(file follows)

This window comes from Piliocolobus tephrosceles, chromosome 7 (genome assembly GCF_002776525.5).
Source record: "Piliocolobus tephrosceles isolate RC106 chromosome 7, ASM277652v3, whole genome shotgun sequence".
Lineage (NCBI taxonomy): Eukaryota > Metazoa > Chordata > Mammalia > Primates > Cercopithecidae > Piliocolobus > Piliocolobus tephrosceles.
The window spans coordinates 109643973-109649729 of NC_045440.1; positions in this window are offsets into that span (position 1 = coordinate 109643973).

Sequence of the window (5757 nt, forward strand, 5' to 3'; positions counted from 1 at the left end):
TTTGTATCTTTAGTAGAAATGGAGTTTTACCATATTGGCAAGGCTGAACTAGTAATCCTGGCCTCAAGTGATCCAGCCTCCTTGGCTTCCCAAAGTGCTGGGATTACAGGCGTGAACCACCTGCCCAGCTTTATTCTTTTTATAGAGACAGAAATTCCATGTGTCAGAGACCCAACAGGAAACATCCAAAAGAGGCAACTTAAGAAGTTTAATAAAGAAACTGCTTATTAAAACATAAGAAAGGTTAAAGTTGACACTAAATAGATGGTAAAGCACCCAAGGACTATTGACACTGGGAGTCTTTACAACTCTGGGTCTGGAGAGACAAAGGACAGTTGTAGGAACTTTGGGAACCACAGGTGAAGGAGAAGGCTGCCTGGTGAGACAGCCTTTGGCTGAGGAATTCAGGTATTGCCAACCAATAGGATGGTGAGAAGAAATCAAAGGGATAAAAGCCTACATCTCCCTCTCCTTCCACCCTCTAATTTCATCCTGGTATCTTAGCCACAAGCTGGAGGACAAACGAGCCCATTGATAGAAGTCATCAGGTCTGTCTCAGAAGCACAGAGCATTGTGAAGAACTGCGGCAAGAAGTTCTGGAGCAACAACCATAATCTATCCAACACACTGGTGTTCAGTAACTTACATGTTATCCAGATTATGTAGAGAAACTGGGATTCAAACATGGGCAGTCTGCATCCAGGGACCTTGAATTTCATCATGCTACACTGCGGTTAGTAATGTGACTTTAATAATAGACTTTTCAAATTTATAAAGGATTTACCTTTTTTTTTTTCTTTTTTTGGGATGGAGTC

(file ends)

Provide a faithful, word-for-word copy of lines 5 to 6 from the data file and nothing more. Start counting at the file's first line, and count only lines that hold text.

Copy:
Sequence of the window (5757 nt, forward strand, 5' to 3'; positions counted from 1 at the left end):
TTTGTATCTTTAGTAGAAATGGAGTTTTACCATATTGGCAAGGCTGAACTAGTAATCCTGGCCTCAAGTGATCCAGCCTCCTTGGCTTCCCAAAGTGCTGGGATTACAGGCGTGAACCACCTGCCCAGCTTTATTCTTTTTATAGAGACAGAAATTCCATGTGTCAGAGACCCAACAGGAAACATCCAAAAGAGGCAACTTAAGAAGTTTAATAAAGAAACTGCTTATTAAAACATAAGAAAGGTTAAAGTTGACACTAAATAGATGGTAAAGCACCCAAGGACTATTGACACTGGGAGTCTTTACAACTCTGGGTCTGGAGAGACAAAGGACAGTTGTAGGAACTTTGGGAACCACAGGTGAAGGAGAAGGCTGCCTGGTGAGACAGCCTTTGGCTGAGGAATTCAGGTATTGCCAACCAATAGGATGGTGAGAAGAAATCAAAGGGATAAAAGCCTACATCTCCCTCTCCTTCCACCCTCTAATTTCATCCTGGTATCTTAGCCACAAGCTGGAGGACAAACGAGCCCATTGATAGAAGTCATCAGGTCTGTCTCAGAAGCACAGAGCATTGTGAAGAACTGCGGCAAGAAGTTCTGGAGCAACAACCATAATCTATCCAACACACTGGTGTTCAGTAACTTACATGTTATCCAGATTATGTAGAGAAACTGGGATTCAAACATGGGCAGTCTGCATCCAGGGACCTTGAATTTCATCATGCTACACTGCGGTTAGTAATGTGACTTTAATAATAGACTTTTCAAATTTATAAAGGATTTACCTTTTTTTTTTTCTTTTTTTGGGATGGAGTC